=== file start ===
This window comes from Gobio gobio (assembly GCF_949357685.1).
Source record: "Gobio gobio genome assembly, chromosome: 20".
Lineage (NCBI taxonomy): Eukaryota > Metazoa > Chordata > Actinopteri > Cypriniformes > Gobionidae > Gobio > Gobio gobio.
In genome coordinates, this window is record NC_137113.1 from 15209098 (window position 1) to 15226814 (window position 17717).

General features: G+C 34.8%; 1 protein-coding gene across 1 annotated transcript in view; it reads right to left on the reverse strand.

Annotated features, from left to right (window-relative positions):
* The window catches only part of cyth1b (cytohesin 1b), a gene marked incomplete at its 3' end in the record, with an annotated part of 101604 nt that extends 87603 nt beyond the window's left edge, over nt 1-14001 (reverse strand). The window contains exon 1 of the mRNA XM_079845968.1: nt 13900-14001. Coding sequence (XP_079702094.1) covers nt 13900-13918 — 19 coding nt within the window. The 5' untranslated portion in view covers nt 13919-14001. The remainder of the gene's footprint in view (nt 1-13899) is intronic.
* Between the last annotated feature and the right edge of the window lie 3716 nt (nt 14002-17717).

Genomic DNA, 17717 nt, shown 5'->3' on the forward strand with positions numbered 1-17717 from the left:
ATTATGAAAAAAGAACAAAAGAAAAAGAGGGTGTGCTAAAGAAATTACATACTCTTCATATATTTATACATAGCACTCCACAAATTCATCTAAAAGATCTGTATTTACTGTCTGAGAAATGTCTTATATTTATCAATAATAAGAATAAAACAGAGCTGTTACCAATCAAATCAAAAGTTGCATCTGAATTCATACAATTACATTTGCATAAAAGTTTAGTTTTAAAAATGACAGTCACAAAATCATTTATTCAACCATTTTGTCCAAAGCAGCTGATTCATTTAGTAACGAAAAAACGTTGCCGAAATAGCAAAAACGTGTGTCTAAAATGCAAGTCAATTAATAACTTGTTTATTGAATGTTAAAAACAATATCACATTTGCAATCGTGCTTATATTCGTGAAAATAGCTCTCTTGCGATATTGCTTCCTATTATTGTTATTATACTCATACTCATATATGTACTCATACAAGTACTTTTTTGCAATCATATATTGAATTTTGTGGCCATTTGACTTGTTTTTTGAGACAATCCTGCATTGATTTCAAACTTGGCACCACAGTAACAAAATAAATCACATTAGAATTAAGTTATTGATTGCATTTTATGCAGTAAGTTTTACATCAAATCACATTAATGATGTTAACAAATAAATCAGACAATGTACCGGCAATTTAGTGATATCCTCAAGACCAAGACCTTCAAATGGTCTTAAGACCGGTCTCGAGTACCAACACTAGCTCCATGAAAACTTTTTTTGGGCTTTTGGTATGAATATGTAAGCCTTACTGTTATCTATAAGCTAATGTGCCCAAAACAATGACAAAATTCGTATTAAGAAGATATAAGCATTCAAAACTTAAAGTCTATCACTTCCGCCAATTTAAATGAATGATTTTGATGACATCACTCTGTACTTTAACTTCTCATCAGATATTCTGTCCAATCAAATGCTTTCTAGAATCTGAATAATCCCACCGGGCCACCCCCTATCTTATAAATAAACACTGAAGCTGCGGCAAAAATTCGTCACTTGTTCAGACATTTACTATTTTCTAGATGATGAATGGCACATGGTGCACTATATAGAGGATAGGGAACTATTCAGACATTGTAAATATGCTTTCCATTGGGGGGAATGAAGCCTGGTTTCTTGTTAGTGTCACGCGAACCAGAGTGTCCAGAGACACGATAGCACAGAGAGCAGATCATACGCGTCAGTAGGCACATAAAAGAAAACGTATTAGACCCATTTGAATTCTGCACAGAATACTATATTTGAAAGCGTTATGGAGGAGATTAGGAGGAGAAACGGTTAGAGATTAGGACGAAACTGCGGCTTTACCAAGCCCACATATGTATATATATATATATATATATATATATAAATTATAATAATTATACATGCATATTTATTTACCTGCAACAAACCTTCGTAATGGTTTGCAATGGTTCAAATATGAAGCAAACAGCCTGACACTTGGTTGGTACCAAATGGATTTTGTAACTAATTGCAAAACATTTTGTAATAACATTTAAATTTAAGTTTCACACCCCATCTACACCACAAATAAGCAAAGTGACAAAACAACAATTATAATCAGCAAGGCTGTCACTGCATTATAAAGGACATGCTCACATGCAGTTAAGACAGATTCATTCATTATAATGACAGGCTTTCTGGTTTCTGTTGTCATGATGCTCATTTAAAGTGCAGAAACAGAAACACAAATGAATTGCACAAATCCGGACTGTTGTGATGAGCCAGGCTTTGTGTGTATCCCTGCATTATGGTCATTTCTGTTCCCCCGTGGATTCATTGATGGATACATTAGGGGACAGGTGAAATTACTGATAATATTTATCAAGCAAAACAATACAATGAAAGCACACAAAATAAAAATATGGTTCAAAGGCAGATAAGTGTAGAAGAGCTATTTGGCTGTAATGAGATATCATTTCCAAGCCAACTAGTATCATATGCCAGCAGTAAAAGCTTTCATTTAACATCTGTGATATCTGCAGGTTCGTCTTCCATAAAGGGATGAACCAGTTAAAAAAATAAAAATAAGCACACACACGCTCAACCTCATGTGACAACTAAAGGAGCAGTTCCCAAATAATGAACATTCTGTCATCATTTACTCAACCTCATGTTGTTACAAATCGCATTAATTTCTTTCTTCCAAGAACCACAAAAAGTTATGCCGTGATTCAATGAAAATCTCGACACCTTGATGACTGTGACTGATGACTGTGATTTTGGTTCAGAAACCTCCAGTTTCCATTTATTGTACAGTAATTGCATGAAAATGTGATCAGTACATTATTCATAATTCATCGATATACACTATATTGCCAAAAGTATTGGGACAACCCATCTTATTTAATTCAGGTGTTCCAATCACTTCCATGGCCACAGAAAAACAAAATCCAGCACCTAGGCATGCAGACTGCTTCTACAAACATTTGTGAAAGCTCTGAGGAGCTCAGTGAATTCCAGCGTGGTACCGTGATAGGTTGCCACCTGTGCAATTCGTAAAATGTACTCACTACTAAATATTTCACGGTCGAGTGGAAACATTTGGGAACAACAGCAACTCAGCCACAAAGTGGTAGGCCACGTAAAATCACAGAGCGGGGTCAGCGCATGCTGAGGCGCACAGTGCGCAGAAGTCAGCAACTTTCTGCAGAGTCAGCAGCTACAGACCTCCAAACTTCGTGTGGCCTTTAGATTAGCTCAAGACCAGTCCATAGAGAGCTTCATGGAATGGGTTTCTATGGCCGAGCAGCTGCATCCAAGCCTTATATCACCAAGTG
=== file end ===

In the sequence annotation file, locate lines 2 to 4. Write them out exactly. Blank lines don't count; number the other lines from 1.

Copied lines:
Source record: "Gobio gobio genome assembly, chromosome: 20".
Lineage (NCBI taxonomy): Eukaryota > Metazoa > Chordata > Actinopteri > Cypriniformes > Gobionidae > Gobio > Gobio gobio.
In genome coordinates, this window is record NC_137113.1 from 15209098 (window position 1) to 15226814 (window position 17717).